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Old Testament Israel also had many purification rituals that were commanded by God (Numbers 8:5-8). Some rituals applied to the priests serving in the Tabernacle and later the Temple. Other rituals prepared the people to be in God’s presence.

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Paul told the Corinthians to cleanse themselves from “everything that can defile our body or spirit” (2 Corinthians 7:1) this type of cleansing is done by confessing and turning away from the sins that pollute or soil us. Paul also challenged believers to “work toward complete holiness” because God is holy and just. Elaborate ceremonies are no longer necessary, but repentance from sin and seeking forgiveness are.

African Touch Points Note from the Africa Study Bible

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Real Freedom Found Behind Real Bars

Women in Prison Unlock Hope and Healing with The Life Recovery Bible

By Stephen Arterburn

Editor, The Life Recovery Bible

I was raised in Bryan, Texas, so I did not think it was unusual to be opening a letter from a woman who lived in Brazos County near Bryan. What follows was anything but usual. She wrote:

“I am filled with joy to inform you that your Life Recovery Bible has changed about twenty lives filled with different kinds of addiction in my community. I regret to inform you that the women (including me) are all locked up in The Brazos County Detention Center in Bryan, Texas.

Twenty-five years ago, I held the first Life Recovery Bible in my hands and quickly passed it on to a woman who was addicted to crack and headed for prison. She went home and, rather than allow her Life Recovery Bible to take on the role of most Bibles as Chief Dust Collector, she actually opened it up and started reading it. Through her drug addicted, half on and half off, cracked brain, she discovered that God could help her out of her addiction and that the path involved 12 steps based on and found within that Bible. The impact was so great and the transformation so radical that she was not incarcerated, and within six months she was helping other young women in their recovery.

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Twenty years later I found myself in the midst of some very normal everyday housewives who just happened to be in the Polk County Florida prison after being arrested for making, selling, or being in possession of methamphetamines. These meth addicts, in a weak moment of desperation or a curious moment of living on the edge, decided to try using meth, just once, and never again. But that one time became a lifetime of using and finding ways to make stuff or sell stuff, including themselves, to be able to feed the addiction that seemed to develop instantly with that first hit.

I was invited to join these women, who looked and talked like anything but a hardened criminal, in their daily Life Recovery Bible study. This Bible was a reward for those entering the drug rehab program offered by a group of women who were once addicted and also had been incarcerated in the same prison. They loved this Bible because it was unlike anything they had ever experienced. Up until then, the Bible was just something that was old, difficult to understand, and even more difficult to apply to your life in any meaningful way. But this Bible is different, and there is a reason why.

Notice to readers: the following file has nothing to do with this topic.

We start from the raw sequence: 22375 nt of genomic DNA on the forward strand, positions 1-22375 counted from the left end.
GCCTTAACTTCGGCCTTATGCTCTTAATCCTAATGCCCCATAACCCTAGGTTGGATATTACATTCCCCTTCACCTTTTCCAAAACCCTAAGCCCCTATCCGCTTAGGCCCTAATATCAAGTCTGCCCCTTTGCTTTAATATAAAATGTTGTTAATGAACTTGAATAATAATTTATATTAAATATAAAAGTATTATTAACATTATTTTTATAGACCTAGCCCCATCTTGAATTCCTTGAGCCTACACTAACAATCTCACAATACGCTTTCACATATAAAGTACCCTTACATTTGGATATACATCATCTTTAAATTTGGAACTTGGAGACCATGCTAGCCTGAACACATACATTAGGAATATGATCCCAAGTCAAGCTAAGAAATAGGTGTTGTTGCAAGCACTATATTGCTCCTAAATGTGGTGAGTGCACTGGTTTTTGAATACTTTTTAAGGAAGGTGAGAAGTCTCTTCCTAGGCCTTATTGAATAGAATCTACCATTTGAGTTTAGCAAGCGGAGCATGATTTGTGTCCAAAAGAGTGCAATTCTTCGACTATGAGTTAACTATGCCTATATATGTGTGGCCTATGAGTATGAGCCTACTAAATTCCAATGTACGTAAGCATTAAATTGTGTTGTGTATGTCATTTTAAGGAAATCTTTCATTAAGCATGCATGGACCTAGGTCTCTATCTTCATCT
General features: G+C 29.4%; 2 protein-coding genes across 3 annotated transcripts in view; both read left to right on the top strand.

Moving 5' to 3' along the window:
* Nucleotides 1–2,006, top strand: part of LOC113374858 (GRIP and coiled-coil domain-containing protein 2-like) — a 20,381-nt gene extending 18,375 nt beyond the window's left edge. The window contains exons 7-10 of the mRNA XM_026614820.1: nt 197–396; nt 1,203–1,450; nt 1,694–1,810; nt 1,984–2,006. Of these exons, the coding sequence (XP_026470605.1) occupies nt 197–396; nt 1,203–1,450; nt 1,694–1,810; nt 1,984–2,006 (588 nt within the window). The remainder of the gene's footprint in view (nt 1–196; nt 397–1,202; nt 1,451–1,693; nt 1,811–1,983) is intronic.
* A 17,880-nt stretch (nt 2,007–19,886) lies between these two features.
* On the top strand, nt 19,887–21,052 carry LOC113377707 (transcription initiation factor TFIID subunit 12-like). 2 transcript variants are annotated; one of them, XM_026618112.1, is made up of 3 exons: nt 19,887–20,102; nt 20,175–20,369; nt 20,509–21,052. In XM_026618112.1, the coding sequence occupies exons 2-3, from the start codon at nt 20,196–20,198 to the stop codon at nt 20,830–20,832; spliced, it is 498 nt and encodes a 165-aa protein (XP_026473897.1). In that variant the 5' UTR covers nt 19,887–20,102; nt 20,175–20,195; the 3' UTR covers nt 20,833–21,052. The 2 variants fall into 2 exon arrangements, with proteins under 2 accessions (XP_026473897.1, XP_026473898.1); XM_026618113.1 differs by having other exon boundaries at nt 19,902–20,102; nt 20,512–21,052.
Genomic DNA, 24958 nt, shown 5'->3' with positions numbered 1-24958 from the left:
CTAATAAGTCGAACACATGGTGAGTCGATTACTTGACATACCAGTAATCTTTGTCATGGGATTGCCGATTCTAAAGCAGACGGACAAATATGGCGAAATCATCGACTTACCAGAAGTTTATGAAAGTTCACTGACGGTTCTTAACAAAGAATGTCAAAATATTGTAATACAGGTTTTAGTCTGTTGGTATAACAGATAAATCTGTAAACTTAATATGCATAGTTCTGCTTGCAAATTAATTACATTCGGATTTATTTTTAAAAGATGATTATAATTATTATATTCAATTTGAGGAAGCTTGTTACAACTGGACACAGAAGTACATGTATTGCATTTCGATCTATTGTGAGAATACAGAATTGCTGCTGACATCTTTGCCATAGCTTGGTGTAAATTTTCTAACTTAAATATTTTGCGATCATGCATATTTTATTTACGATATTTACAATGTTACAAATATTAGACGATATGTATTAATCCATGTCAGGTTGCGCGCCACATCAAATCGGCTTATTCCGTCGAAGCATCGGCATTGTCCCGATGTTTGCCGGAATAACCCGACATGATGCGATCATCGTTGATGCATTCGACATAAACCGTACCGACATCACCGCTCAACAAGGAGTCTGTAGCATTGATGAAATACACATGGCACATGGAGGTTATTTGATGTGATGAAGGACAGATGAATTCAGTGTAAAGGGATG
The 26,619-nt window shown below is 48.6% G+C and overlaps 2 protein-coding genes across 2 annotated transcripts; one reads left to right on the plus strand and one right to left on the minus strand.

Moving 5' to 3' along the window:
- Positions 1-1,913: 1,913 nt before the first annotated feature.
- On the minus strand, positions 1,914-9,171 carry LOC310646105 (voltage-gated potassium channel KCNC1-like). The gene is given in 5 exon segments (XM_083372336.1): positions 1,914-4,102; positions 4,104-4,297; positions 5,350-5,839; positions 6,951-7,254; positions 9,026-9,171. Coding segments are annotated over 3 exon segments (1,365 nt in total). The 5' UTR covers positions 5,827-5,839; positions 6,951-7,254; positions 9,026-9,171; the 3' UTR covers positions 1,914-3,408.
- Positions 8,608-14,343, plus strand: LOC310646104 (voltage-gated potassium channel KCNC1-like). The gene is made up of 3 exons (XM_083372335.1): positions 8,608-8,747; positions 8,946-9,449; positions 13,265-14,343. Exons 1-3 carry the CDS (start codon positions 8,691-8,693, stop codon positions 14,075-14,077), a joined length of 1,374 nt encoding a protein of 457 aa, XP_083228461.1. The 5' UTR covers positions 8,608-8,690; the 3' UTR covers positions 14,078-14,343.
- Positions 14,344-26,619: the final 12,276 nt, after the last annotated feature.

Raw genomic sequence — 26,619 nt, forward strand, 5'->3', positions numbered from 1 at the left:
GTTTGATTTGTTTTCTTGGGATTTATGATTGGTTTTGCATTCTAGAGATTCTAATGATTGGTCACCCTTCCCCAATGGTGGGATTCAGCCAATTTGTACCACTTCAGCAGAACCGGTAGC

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When Dr. Dave Stoop and I developed this Bible we included many helpful features not found in other Bibles, including devotionals for each of the 12 Steps, The Serenity Prayer, and Recovery Principles. While those provide deep insights and spiritual inspiration, they are not the feature that make The Life Recovery Bible so amazing to anyone in recovery. The most valuable and unique feature is the study notes found at the bottom of each page. Why? Because they are written by recovering Bible scholars who teach at Universities and Seminaries all over the world. They not only have PhDs in Theology, but every one of them has had a problem that involved them in 12 Step Recovery. Rather than a study note having to do with some remote or abstract theological construct, the note speaks to the struggle for freedom within the heart of anyone imprisoned by the power of addiction, incarcerated or not.

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The Life Recovery Bible does not bring the Bible into the recovery process. It brings the recovery process back to the Bible where it began. Bill W. and Dr. Bob worked together to develop the 12 Steps of Alcoholics Anonymous after they had found victory over an illness that rarely spared the life of anyone who contracted it. Both men had been members of the Oxford Group, which had purported 4 Absolute Truths: Absolute Honesty, Absolute Purity, Absolute Un-selfishness, and Absolute Love, which were all based in Scripture. In the transcript from the last talk ever given by Dr. Bob, he tells where he and Bill found the 12 Steps. He said “We got them from the Good Book. Especially the Book of James, the Sermon on the Mount and 1 Corinthians 13, the love chapter.” So The Life Recovery Bible brings the 12 Steps full circle and identifies the true higher power of the 12 Steps as the God of the Old and New Testaments.

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Twenty-five years ago, I couldn’t have imagined the impact The Life Recovery Bible would have on those around me both in Brazos County and many thousands of miles away from where I grew up. God has blessed this Bible and the people who read it, teach it, and share it, and for that I am thankful. He alone is the true source of recovery and the author of transformation—always has been, always will be.

Learn more about the Life Recovery Bible